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ABSTRACT: The concentrations of polychlorinated biphenyls (PCB), hexachlorobenzene (HCB), pentachlorobenzene (PeCB) and polybrominated diphenylethers (PBDE) were described in benthic and pelagic species collected off Adélie Land, Antarctica. Strong differences were observed among species, with reduced PeCB and HCB levels in benthic species, and elevated PCB levels in the Antarctic yellowbelly rockcod, the Antarctic sea urchin and the snow petrel. Lower-chlorinated congeners were predominant in krill; penta-PCBs in benthic organisms; hexa- and hepta-PCBs in seabirds and cryopelagic fish. This segregation may result from sedimentation process, specific accumulation and excretion, and/or biotransformation processes. The presence of PBDEs in Antarctic coastal organisms may originate from atmospheric transport and partly from a contamination by local sources. Although POP levels in Antarctic marine organisms were substantially lower than in Arctic and temperate organisms, very little is known about their toxic effects on these cold-adapted species, with high degree of endemism.
Marine Pollution Bulletin 11/2013; 77(1-2). DOI:10.1016/j.marpolbul.2013.10.027 · 2.99 Impact Factor
Available from: P. Gómez-Ramírez
- "As a consequence, several bird species suffered declines in their populations (Mora et al., 1993; Henny and Elliott, 2007). Such environmental risks have led to the ban of use of most of these compounds and a subsequent decrease of their concentrations both in the environment and bird tissues (Bustnes et al., 2007; García-Fernández et al., 2008; van den Brink et al., 2011). However, due to their high persistence and ability to bioaccumulate and biomagnificate through the trophic chain, environmental concentrations of these compounds may still be important and exert potential risks (van den Steen et al., 2009). "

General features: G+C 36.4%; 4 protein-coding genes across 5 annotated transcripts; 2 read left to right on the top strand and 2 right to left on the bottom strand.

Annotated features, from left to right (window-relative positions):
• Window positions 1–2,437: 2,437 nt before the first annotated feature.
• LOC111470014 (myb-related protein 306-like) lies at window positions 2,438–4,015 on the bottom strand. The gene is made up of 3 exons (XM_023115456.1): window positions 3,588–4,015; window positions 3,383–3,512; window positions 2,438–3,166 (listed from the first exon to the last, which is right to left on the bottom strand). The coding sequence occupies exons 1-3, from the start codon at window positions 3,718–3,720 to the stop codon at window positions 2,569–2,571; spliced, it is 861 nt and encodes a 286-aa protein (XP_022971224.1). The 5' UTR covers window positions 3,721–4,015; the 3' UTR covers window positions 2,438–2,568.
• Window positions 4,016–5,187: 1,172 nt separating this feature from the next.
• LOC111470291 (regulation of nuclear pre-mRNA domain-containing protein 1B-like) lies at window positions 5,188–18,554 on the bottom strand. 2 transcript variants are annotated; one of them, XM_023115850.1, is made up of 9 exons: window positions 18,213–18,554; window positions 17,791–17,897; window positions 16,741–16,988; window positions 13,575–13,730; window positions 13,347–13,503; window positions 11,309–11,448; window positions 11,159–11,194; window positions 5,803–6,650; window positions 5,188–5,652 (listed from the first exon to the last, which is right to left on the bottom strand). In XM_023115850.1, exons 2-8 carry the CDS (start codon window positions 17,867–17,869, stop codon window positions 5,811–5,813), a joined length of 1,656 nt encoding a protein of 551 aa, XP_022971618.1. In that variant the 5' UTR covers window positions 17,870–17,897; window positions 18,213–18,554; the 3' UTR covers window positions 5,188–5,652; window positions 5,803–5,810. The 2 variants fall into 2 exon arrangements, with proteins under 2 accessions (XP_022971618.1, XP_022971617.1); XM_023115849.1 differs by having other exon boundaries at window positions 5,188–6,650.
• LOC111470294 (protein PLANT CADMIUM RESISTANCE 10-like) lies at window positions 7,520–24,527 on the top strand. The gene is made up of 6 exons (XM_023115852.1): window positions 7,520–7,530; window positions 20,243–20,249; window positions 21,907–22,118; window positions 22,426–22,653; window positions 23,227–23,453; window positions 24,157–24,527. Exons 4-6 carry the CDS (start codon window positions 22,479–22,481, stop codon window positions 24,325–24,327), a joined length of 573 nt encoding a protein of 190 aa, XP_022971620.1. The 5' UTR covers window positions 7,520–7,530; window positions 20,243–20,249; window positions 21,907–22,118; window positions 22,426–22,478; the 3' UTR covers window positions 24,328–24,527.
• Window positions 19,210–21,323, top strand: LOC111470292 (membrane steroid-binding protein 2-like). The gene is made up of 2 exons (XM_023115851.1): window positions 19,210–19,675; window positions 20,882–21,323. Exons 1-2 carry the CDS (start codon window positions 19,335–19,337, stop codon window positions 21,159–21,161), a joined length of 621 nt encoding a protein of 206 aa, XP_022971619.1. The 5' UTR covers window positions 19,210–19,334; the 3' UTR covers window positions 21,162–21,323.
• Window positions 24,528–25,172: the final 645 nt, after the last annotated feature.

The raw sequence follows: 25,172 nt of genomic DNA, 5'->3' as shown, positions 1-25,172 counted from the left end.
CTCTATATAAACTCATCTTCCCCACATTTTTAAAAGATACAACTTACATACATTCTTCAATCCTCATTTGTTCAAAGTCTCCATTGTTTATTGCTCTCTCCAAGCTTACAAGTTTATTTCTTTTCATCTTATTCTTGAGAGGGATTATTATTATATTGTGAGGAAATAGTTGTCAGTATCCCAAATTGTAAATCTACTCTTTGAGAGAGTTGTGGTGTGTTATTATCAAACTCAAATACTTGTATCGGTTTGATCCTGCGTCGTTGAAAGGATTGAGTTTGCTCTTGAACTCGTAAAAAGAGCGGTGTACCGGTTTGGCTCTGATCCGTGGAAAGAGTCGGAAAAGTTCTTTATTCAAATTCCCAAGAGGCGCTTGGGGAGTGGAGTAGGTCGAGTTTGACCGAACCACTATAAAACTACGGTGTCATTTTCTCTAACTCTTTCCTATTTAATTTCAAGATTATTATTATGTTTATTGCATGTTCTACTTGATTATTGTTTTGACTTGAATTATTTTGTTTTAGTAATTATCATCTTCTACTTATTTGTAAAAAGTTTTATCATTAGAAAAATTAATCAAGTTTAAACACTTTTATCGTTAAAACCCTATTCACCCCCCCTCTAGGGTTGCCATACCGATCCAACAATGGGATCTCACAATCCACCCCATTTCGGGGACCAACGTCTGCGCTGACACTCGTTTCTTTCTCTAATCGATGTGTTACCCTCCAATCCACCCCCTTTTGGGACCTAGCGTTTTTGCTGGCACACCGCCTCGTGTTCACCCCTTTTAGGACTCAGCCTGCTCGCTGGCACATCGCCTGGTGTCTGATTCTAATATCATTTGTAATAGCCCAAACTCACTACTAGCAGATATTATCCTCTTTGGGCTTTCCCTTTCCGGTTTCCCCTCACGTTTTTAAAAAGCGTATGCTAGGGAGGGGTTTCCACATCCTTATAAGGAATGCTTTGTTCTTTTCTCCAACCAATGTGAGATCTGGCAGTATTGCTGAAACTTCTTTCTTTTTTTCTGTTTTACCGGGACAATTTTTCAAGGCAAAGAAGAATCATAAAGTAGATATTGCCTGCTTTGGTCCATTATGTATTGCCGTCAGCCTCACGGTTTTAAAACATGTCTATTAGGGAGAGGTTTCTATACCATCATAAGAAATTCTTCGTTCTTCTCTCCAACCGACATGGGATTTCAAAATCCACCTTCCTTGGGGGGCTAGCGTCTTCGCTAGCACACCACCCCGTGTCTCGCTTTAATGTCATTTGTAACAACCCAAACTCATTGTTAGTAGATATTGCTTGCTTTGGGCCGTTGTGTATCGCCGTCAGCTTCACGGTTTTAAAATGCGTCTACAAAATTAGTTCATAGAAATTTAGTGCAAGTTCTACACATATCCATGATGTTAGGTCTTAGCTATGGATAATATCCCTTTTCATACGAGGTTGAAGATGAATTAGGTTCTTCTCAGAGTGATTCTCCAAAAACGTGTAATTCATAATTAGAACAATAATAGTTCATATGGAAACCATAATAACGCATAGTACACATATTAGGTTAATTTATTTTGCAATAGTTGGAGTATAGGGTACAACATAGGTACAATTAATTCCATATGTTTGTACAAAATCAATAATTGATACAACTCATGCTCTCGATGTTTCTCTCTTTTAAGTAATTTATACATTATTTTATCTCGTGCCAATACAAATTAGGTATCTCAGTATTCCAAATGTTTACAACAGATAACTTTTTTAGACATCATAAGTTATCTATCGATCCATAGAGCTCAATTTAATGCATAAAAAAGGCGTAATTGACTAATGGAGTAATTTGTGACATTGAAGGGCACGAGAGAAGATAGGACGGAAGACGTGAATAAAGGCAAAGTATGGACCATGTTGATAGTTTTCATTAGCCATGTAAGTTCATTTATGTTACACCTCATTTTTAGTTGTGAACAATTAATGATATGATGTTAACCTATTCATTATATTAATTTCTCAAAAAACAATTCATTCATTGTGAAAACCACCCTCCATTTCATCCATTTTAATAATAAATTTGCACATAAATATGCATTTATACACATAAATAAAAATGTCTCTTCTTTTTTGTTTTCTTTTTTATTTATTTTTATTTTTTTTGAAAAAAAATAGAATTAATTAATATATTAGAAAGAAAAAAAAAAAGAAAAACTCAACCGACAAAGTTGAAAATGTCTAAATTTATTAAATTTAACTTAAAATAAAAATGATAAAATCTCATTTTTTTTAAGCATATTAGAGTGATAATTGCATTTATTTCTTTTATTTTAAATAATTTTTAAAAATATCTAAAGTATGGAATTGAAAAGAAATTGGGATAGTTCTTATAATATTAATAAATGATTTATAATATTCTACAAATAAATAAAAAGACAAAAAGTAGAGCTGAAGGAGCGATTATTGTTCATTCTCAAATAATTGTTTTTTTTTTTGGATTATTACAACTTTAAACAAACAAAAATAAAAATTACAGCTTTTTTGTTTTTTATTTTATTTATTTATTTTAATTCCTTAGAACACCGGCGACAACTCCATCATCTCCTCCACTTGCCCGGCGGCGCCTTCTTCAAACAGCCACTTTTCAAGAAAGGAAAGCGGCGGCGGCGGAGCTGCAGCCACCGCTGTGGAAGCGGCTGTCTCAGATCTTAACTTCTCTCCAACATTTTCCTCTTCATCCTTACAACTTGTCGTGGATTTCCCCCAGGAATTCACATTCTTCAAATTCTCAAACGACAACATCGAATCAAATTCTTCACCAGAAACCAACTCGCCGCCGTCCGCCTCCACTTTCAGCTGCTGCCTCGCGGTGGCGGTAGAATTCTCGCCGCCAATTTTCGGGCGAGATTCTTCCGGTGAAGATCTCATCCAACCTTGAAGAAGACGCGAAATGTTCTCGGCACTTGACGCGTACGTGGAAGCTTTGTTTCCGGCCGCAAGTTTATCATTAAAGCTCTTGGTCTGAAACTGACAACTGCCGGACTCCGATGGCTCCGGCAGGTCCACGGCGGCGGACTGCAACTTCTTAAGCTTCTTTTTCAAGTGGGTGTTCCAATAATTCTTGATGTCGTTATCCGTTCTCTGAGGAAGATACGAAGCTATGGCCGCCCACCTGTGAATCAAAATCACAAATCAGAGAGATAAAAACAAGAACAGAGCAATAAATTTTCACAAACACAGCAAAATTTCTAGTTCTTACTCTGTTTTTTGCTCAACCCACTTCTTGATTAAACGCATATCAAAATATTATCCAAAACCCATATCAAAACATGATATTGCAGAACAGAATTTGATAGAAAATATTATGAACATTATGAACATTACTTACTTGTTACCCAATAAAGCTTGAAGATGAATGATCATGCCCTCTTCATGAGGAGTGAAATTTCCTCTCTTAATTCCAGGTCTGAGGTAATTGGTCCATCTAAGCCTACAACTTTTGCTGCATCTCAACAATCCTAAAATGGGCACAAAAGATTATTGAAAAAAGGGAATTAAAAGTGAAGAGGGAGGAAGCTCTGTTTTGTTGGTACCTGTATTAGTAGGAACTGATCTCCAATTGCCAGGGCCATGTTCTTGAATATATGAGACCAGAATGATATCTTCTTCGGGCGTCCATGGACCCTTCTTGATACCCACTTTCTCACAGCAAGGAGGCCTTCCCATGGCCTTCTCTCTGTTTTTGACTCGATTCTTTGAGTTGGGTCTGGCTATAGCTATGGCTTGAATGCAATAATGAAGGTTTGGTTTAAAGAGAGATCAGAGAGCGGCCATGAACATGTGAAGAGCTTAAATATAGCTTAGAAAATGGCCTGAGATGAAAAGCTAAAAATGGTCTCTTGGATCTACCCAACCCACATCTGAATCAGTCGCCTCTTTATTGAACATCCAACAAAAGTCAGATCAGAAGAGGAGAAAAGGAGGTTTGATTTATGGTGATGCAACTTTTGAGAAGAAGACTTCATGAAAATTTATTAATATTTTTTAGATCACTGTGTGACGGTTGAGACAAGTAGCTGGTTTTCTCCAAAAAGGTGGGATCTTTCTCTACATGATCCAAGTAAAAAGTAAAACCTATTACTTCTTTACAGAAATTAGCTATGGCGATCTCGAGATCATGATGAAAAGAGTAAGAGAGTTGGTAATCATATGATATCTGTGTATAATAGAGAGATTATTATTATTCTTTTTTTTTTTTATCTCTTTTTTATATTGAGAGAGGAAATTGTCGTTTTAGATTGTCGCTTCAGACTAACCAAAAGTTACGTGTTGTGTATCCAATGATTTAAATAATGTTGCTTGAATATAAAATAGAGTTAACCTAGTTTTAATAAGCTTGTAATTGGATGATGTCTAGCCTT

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ABSTRACT: Polybrominated diphenyl ethers (PBDEs), polychlorinated biphenyls (PCBs) and organochlorine insecticides (OCs) were analysed in 58 Eurasian Eagle owl (Bubo bubo) unhatched eggs collected between 2004 and 2009 in Southeastern Spain. Levels of p,p'-DDE were found to be higher than in eggs laid by other European owls in the same decade, probably due to the greater agricultural activity in our study area. Compared to other European raptors, exposure to PCBs can be considered intermediate, but low to PBDEs. Land use differences and prey availability were the rationale to divide the study area in two subareas in further assessments. Temporal trends of HCB, p,p'-DDE, β-HCH, PCBs and PBDEs were significantly different in each subarea, generally increasing over time in the Southern but decreasing or remaining stable in the Northern. On the contrary, levels of cyclodienes tended to decrease in both subareas. Dietary shifts with a greater amount of birds are suggested as a cause for increasing organochlorine loads in raptors. This may explain the increasing trend in the Southern territories. However, due to the proximity of most of these nests to Cartagena, an important industrial city, increasing environmental pollution cannot be ruled out. Although average levels of the compounds analysed are below threshold levels, 17% of the samples exceeded 400 pg g(-1)ww (wet weight), the LOAEC for Total TEQs. Moreover, a negative correlation between TEQ concentrations and the metabolizable fraction of PCBs (F(prob)=0.0018) was found when TEQs values were above 10 pg g(-1)ww. This could be indicative of hepatic enzymes induction in the birds exposed at higher concentrations, which are mainly breeding in the Southern subarea. These females could be suffering from Ah-receptor-related toxic effects, some of which have been related to altered bird reproduction. Finally, a significant negative correlation between p,p'-DDE levels and eggshell thickness (r=-0.469, p<0.001) was observed, with about 17% of eggshell thinning for eggs with p,p'-DDE levels above 100 μg g(-1)lw. The persistence of this degree of thinning over a period of time has been related to population declines in other raptor species.
Chemosphere 04/2012; 88(8):903-11. DOI:10.1016/j.chemosphere.2012.03.014 · 3.34 Impact Factor